New Brunswick, NJ --- When Linda Toscano was a kid, she fell in love with horses. Her mother, she jokes, might have been hoping for a different outcome.
“Mom suggested horseback riding lessons,” Toscano said Tuesday night as she received the Rutgers Equine Science Center’s Spirit of the Horse Award, adding with a laugh, “I really think her ulterior motive was to find me a rich boyfriend, but I fell in love with the horse.
“I breathed and slept horses. That’s the only thing I wanted to think about, that’s the only thing I wanted to do. A friend of mine suggested that I get a summer job working at the stables at Roosevelt Raceway. As soon as I did, I was home.”
|Linda Toscano (right) receives the Spirit of the Horse Award from Rutgers Equine Science Center Director Karyn Malinowski and Mark Mullen, manager of Fair Winds Farm and member of the Rutgers University Board for Equine Advancement.|
The 57-year-old Toscano has become one of harness racing’s most successful trainers, accumulating 1,439 wins and $34 million in purses. This year, she won a career-best $6.71 million while guiding a stable that was home to many of the sport’s top stars.
Chapter Seven, a 4-year-old male trotter, won eight of 10 starts, equaled the world record of 1:50.1 on a mile racetrack, and finished the year as the No. 1-ranked horse in harness racing’s Top 10 poll.
Toscano became the first female trainer to win the prestigious Hambletonian thanks to 3-year-old male trotter Market Share, who ended the season as the sport’s No. 3-ranked horse. Heston Blue Chip, a 3-year-old male pacer, won his final three stakes starts and was ranked seventh in the Top 10.
“This award recognizes not only accomplishments in the equine industry or the world of horses, it recognizes people whose lives have been changed forever and impacted by this wonderful animal that we all love so much,” said Karyn Malinowski, director of the Equine Science Center. “It’s also to recognize people who give back to the industry.
“Linda Toscano is one of the most delightful Standardbred trainers that I have ever met.”
Toscano received the award during the Equine Science Update at the Cook Campus Center on the G.H. Cook Campus in New Brunswick.
A Brooklyn native, Toscano briefly attended SUNY at Stony Brook before finding her calling and beginning her career on the track. She worked side by side with veteran trainer Buddy Regan and Hall of Famers Buddy Gilmour and John Campbell prior to stepping out on her own in 1985.
“This award means a lot to me, particularly because this isn’t necessarily about my achievements, but it’s really about the horse,” Toscano said. “To say that horses had an impact on my life is the greatest understatement that you could say.
“I pinch myself every single day that I get to earn a living playing with horses. I don’t feel like it’s a job, I feel like I get to go to work having fun every single day. I am who I am because of the animal. I hope I can continue to give back and give this feeling to somebody else and let them know just how special a creature they are.”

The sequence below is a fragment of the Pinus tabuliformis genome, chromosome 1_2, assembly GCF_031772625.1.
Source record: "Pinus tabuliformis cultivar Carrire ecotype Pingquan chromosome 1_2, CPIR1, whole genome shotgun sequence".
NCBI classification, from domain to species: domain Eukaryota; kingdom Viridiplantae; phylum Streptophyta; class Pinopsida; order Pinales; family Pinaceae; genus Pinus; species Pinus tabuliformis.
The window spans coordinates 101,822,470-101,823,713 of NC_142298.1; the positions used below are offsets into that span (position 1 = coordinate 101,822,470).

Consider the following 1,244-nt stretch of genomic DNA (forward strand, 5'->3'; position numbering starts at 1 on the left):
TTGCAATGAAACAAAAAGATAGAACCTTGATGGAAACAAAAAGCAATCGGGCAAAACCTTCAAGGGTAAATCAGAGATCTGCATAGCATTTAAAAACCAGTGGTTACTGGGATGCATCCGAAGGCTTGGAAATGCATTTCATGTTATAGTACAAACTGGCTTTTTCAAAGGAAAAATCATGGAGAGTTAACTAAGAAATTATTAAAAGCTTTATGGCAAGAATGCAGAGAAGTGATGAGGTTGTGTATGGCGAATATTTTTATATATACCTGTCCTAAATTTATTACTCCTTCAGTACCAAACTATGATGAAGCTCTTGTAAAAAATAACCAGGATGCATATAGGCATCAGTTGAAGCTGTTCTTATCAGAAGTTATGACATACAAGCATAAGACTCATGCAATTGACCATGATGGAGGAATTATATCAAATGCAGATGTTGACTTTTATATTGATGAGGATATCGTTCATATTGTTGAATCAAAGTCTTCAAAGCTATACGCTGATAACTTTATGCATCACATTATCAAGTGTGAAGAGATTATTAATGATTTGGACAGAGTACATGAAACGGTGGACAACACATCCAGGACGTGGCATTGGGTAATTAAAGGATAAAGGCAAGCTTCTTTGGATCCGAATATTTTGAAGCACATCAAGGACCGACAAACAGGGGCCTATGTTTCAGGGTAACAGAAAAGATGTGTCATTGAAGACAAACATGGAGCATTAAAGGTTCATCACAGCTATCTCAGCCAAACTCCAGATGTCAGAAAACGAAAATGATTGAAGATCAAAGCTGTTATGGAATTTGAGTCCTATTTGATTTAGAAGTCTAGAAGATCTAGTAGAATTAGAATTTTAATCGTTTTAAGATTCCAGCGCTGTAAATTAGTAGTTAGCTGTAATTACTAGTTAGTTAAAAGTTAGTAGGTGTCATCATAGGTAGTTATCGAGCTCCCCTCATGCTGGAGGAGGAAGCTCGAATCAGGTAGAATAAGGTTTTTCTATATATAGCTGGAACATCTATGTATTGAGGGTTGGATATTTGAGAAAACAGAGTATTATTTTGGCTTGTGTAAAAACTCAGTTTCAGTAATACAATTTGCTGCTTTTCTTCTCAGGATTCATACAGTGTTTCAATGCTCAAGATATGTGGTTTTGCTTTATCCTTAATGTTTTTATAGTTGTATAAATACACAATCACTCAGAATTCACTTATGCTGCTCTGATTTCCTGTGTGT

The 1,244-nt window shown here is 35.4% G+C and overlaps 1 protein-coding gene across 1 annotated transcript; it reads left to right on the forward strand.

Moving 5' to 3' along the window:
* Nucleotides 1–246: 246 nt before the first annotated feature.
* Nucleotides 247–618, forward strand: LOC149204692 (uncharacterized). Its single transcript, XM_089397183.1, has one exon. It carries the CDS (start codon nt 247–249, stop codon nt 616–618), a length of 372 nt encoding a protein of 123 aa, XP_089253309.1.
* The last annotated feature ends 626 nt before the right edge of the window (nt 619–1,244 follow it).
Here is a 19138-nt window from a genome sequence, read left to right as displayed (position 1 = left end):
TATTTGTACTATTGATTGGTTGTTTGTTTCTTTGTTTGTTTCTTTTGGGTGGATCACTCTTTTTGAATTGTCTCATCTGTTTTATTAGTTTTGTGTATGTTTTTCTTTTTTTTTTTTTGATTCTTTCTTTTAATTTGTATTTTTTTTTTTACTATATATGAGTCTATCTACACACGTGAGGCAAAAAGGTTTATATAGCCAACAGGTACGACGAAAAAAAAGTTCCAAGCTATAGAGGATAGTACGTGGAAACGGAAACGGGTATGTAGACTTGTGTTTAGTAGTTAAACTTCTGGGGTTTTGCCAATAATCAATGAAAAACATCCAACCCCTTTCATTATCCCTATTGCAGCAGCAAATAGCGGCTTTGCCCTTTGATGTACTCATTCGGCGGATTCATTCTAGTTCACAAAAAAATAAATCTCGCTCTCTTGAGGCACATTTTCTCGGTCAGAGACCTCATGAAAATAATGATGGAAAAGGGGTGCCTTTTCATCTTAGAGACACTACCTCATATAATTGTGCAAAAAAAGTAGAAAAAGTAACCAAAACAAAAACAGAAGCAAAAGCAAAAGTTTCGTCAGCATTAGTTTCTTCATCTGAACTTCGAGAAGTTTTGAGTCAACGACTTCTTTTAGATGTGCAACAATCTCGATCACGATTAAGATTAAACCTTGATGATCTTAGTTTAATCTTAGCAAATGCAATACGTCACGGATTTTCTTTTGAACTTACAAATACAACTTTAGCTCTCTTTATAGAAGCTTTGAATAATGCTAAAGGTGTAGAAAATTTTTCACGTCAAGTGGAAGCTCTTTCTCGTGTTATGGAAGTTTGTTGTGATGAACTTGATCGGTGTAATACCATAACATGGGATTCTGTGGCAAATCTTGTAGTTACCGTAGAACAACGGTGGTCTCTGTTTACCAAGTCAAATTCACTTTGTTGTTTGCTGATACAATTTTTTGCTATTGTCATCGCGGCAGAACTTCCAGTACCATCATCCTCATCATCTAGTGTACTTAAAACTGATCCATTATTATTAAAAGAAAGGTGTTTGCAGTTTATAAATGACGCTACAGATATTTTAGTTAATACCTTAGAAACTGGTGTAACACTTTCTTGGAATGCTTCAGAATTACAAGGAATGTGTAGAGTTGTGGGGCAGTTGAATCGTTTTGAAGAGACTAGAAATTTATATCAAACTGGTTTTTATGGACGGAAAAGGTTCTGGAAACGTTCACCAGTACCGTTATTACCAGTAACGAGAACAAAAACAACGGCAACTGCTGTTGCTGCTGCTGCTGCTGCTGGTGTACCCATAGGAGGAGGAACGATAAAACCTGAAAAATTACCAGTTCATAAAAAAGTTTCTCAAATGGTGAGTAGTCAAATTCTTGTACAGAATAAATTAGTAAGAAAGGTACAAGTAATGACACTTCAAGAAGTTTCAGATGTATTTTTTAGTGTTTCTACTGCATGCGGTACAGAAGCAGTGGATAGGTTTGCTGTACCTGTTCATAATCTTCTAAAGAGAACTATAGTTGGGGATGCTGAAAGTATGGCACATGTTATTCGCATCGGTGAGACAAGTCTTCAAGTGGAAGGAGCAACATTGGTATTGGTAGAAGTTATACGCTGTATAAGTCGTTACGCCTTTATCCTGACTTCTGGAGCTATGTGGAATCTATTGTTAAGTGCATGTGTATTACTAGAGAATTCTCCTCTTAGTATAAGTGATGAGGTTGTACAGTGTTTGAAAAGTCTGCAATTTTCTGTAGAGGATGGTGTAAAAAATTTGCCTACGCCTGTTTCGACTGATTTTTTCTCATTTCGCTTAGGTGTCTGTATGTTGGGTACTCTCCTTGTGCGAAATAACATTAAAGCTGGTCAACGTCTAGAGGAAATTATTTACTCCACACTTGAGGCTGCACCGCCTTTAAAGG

|USTA/Ken Weingartner photos|
|Bix DiMeo (left) receives the Gold Medal Horse Farm Award from Rutgers professor Mike Westendorf and Karyn Malinowski.|
In addition to Toscano’s award presentation, Showplace Farms received the inaugural Gold Medal Horse Farm Award given by the Rutgers Equine Science Center and the New Jersey Department of Agriculture. The award recognizes the most outstanding equine farms and their environmental sustainability and management.
Judging was based on pre-determined standards; the minimum standards were to have an Animal Waste Management Plan or a Comprehensive Nutrient Management Plan and adhere to the general principles required by the New Jersey Department of Agriculture in the Animal Waste Management Rule.
Water quality, soil erosion, stream and water management, pasture management, feed management, manure storage management, and sanitation were also evaluated. Furthermore, general farm management and visual appearance of the farm were considered.
Showplace Farms, located in Millstone Township, is under the management of Bix DiMeo and home to nearly 300 horses. So many horses on limited acreage present numerous environmental challenges. Showplace previously stored manure in an area of the farm unsuited for long-term storage. Seeing the need to change, the storage site was moved to a location that makes management and removal much easier. All manure is removed from the site; every load that leaves the site is recorded and a permanent record is maintained.
When New Jersey passed the regulation that required all farms greater than eight animal units to have an Animal Waste Management Plan, DiMeo and Showplace took the initiative and contacted a professional for help in writing their plan. Showplace has developed manure removal equipment specifically designed to meet its needs, has redesigned its old storage site to eliminate any risks to environmental pollution, has thorough farm management, and always maintains the farm in presentable condition.
DiMeo is a gracious host and makes Showplace available to groups of people, including Rutgers University students, noted Rutgers professor Mike Westendorf, who presented the award. DiMeo has currently made his farm available for a USDA-NRCS Conservation Innovation Grant demonstrating a small working anaerobic digester for turning horse manure into biogas energy.
“For all of you in the room who know me, it is so fitting that I should get an award for shoveling manure,” DiMeo quipped.
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